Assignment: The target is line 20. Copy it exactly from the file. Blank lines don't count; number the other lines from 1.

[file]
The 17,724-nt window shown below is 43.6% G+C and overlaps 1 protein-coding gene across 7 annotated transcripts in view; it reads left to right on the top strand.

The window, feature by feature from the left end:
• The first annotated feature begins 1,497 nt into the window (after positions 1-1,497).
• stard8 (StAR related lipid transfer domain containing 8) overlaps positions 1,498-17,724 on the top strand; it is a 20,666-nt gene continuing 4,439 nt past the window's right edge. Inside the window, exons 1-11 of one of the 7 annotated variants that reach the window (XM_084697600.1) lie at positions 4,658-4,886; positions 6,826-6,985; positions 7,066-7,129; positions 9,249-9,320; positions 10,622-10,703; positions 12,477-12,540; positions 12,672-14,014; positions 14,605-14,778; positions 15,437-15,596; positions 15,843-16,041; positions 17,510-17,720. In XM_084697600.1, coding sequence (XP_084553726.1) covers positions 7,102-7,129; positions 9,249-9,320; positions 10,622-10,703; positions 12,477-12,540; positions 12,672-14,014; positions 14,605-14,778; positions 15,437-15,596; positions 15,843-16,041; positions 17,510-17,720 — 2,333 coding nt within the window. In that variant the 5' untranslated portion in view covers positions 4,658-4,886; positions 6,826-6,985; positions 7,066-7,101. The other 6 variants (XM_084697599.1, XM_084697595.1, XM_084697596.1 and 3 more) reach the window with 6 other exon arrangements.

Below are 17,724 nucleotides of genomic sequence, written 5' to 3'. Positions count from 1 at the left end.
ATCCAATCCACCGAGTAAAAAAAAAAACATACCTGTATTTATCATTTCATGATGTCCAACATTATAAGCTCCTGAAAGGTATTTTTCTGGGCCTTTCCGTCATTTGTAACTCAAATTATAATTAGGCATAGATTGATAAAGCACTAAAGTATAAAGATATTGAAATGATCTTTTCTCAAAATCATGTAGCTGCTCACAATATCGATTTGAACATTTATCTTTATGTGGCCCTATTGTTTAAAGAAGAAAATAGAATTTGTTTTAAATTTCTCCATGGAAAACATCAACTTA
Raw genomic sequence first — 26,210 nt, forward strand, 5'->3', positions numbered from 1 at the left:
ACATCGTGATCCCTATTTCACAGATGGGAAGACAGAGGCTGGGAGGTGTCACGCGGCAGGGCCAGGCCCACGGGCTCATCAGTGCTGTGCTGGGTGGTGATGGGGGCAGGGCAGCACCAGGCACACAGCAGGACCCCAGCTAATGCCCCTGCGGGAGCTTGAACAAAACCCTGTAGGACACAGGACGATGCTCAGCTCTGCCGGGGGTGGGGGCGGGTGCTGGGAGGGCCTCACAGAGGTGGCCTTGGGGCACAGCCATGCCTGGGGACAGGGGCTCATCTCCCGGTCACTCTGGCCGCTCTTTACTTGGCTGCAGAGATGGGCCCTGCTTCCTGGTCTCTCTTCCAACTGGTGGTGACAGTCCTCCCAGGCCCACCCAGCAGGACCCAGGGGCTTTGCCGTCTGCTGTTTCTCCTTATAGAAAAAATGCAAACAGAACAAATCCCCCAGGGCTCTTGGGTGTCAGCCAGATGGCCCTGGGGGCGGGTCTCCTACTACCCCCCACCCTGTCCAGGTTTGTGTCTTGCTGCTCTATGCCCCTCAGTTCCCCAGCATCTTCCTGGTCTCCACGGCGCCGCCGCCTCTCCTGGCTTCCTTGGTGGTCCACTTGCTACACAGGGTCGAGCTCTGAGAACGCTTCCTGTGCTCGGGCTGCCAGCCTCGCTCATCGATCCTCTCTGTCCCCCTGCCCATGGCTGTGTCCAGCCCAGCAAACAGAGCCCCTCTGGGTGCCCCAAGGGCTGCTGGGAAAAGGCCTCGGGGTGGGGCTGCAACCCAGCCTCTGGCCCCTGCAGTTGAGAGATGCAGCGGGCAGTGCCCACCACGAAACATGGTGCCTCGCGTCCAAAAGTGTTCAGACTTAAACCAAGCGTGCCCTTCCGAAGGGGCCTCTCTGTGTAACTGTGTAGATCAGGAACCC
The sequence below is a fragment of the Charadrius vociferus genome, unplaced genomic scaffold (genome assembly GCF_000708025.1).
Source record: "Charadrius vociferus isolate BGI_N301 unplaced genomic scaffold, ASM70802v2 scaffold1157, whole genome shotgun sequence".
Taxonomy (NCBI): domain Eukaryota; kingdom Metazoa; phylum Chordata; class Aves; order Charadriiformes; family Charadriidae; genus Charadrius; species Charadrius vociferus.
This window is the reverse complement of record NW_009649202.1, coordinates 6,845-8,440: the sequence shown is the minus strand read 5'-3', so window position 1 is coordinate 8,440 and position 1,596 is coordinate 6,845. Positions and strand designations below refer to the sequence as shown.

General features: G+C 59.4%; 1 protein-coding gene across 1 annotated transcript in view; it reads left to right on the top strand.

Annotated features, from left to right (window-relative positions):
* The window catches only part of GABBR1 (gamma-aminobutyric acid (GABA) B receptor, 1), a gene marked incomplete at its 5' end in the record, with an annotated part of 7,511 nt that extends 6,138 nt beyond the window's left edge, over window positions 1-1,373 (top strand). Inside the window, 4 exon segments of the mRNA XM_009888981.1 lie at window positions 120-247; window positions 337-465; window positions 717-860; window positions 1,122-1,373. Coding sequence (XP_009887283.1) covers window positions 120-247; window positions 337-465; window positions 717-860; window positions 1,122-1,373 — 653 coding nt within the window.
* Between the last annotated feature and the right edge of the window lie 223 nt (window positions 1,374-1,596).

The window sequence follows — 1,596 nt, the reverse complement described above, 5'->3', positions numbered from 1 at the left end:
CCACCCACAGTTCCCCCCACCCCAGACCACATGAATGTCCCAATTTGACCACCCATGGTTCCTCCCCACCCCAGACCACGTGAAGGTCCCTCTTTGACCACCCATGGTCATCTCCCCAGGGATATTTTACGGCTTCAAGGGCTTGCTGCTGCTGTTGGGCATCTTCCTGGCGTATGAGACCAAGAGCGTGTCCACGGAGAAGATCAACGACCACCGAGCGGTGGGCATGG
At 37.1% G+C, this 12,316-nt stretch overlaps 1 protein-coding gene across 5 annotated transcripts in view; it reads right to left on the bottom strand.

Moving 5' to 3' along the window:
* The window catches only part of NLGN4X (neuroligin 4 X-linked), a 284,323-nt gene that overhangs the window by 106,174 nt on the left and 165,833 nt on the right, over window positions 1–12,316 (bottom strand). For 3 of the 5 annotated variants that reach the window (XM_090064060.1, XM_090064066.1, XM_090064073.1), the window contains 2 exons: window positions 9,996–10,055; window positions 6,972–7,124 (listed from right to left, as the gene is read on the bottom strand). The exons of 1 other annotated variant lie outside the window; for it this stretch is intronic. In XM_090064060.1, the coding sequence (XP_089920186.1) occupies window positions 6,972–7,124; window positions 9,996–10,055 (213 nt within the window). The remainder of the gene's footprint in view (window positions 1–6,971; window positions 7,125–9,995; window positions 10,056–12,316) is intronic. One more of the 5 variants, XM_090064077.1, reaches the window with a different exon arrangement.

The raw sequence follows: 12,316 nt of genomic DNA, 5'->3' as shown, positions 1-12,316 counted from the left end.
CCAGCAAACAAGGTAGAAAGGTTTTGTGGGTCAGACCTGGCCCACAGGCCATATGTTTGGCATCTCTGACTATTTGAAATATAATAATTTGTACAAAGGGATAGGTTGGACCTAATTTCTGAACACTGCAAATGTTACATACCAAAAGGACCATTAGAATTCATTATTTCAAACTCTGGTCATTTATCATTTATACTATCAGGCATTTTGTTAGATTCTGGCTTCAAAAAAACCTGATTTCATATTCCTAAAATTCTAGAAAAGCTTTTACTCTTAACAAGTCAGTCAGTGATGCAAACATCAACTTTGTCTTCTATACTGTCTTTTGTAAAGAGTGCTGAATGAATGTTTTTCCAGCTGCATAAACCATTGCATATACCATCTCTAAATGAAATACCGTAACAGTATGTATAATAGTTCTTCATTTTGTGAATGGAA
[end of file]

Moving 5' to 3' along the window: